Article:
“What are you doing?” I ask. We’re in the backroom and R begins to thumb through what most people have come to call my bible. I can’t imagine there is anything of interest written on the quad pages, but these are still my thoughts. My summaries to stories I mean to write. Fragmented essays I plan on stringing together one day.
He ignores me. Or he doesn’t hear me. Or both. “What? Are? You? Doing?” I repeat. I snatch the journal from his hand and toss it into my backpack.
“Oh come on,” R protests. “It’s not like you don’t want people reading it. You go on stage and talk about your penis in front of other people.”
“I’ve never once talked about my penis,” I quip. “I talk about other men’s penises.”
I rode buses to and from Brownsville every weekend for a year. If I boarded a next-to-empty bus, I took whatever available seat I found in the back. Resting my head against the window, I memorized the different routes each bus driver took to reach Brownsville. A few times, I spoke to other passengers. Several of them spoke only Spanish and most of these stories were lost in translation. On these transits, I scribbled down notes and poem journal entries.
There came a day in December when I noticed a few passengers sitting down in front. From McAllen onward, these passengers spoke in whispers to each other. At Harlingen, they walked off into the cold wind and vanished inside the station. Few nights later, on the news, I saw one on TV. The news piece focused on the homeless issues in both the cities of McAllen and Harlingen. Turns out when one city wanted to handle its homeless population, they shipped them over to the next.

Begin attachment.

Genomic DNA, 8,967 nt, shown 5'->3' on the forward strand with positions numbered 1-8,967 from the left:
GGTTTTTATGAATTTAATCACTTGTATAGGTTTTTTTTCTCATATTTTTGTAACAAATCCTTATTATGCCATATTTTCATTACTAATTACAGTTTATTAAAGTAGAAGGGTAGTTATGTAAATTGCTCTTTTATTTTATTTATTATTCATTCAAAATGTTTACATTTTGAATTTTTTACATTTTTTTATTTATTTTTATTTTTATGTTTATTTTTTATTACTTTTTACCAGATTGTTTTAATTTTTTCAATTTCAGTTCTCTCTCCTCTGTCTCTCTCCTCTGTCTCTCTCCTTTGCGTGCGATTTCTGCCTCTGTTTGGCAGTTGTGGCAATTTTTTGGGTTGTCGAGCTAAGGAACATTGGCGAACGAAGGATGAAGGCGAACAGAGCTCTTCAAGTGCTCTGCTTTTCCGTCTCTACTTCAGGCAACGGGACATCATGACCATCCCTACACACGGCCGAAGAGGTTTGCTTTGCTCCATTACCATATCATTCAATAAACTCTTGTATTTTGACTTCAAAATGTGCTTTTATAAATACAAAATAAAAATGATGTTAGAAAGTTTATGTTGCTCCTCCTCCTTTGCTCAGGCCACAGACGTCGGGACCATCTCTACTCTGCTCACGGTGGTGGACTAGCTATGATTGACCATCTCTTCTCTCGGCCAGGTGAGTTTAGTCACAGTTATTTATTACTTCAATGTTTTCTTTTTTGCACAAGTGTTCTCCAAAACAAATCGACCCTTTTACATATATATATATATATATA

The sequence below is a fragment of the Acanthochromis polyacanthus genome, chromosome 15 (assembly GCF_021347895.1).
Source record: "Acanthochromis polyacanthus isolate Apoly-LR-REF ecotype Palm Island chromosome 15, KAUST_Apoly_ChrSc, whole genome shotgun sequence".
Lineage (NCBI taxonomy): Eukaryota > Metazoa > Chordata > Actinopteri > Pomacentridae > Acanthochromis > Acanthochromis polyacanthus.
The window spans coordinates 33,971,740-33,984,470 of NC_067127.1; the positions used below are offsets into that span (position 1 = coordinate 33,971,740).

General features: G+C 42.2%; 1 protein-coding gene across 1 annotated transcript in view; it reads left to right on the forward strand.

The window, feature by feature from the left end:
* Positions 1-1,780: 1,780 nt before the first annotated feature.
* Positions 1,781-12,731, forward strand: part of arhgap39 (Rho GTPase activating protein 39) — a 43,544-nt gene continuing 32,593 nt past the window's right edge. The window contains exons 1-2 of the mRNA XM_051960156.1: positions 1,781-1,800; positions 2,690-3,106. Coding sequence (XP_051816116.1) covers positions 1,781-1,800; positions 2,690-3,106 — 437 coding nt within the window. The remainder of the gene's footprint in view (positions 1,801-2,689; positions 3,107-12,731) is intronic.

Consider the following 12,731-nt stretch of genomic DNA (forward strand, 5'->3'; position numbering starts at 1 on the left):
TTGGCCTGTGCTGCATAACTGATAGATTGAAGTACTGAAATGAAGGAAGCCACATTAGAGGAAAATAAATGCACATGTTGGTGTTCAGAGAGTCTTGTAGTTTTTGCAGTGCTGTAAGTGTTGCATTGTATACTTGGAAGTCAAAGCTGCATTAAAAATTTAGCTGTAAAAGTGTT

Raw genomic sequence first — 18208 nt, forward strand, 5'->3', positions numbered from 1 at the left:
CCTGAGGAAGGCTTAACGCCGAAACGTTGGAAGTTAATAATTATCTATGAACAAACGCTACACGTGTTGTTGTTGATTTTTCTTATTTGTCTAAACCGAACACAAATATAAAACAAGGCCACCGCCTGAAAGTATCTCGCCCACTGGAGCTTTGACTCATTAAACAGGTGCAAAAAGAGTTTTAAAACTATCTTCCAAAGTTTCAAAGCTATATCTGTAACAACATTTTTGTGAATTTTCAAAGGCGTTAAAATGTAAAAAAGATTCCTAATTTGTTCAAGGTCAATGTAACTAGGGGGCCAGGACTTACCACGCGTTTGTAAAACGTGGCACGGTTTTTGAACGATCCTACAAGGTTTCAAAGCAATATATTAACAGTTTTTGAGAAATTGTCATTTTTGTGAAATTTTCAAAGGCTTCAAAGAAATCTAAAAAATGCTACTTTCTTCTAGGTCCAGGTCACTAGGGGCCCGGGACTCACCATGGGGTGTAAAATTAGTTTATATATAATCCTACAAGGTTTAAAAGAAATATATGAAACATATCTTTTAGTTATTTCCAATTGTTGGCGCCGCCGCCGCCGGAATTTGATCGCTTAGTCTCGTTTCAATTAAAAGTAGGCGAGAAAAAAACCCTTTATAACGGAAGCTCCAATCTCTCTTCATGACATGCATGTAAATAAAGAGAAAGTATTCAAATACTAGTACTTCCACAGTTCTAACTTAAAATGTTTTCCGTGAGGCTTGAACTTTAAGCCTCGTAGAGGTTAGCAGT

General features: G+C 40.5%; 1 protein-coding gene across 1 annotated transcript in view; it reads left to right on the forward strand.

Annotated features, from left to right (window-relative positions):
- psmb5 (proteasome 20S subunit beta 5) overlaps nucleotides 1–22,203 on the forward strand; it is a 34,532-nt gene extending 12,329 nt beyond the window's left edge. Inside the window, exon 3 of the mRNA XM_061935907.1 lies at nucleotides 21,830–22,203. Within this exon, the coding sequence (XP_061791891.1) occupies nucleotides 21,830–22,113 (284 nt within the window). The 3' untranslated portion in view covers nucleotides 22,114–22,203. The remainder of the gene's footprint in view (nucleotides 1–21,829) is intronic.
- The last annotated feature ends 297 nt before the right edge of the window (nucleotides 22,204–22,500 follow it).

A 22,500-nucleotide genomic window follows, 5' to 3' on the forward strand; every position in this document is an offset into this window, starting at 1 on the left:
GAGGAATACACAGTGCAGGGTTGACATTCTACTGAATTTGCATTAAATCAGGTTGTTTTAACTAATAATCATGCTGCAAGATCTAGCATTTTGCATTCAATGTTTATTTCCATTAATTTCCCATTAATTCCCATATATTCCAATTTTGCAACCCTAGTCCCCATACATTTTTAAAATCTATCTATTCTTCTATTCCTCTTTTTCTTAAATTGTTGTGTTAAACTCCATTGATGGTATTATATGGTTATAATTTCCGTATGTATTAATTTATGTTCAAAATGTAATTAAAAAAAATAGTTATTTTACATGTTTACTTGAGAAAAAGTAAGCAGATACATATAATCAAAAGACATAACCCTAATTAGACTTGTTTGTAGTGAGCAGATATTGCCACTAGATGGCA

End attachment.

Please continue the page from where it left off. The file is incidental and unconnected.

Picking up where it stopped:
“People don’t keep journals for themselves. They keep them for other people, like a secret they don’t want to tell but want everyone to know.” —Marilyn Manson, The Long Hard Road Out of Hell.
My journal consisted of index cards that I left lying around the room. Quotes from books I read or characters I created. Pros-and-cons lists about joining the Peace Corps. Most of these are gone. Thrown away or lost in some bag I carried at the time. As a gift on one of our anniversaries or maybe a birthday present or maybe just an I-love-you-and-trust-you present, I gave Jeanna one of my journals. Unfinished, but I felt there was some sentimental value to the idea.
I’ve read from my journal during a few poetry readings in the past. And I can foresee myself getting on stage and play confessional to an audience of priests.
I found someone’s blog the other night. I didn’t intended on seeking this blog out any more than I would seek out this person’s private journal. Insomnia laid its blanket over me that night, so I took to scrolling through Tumblr. Tag hopping because that’s what I do. When I came upon a tag for some cartoon show that I’ll never watch, but is all the rave on Tumblr. Gif after clip after photo essay after fanfic later, I stumbled upon a familiar username. My midnight mind brushed it off as coincidence. The greater part of me wishes I would have stuck to that conclusion.
I didn’t read the blog because that’s a violation even my curiosity knows not to cross. Reading the description was enough to sate my need to know. I couldn’t keep this secret though, so I mentioned it later via Facebook messenger. I hope this explanation puts to rest any anxieties that I may have created with my little confession. Your secrets are still yours to keep.
I started reading short stories. At the moment, I’m thumbing through Drown by Junot Díaz. This is in hopes that my writing habits return to me. There’s a project that I want to work on, though I don’t have the resources right now. I might enlist the help of local writer friends. There’s still much to suss out.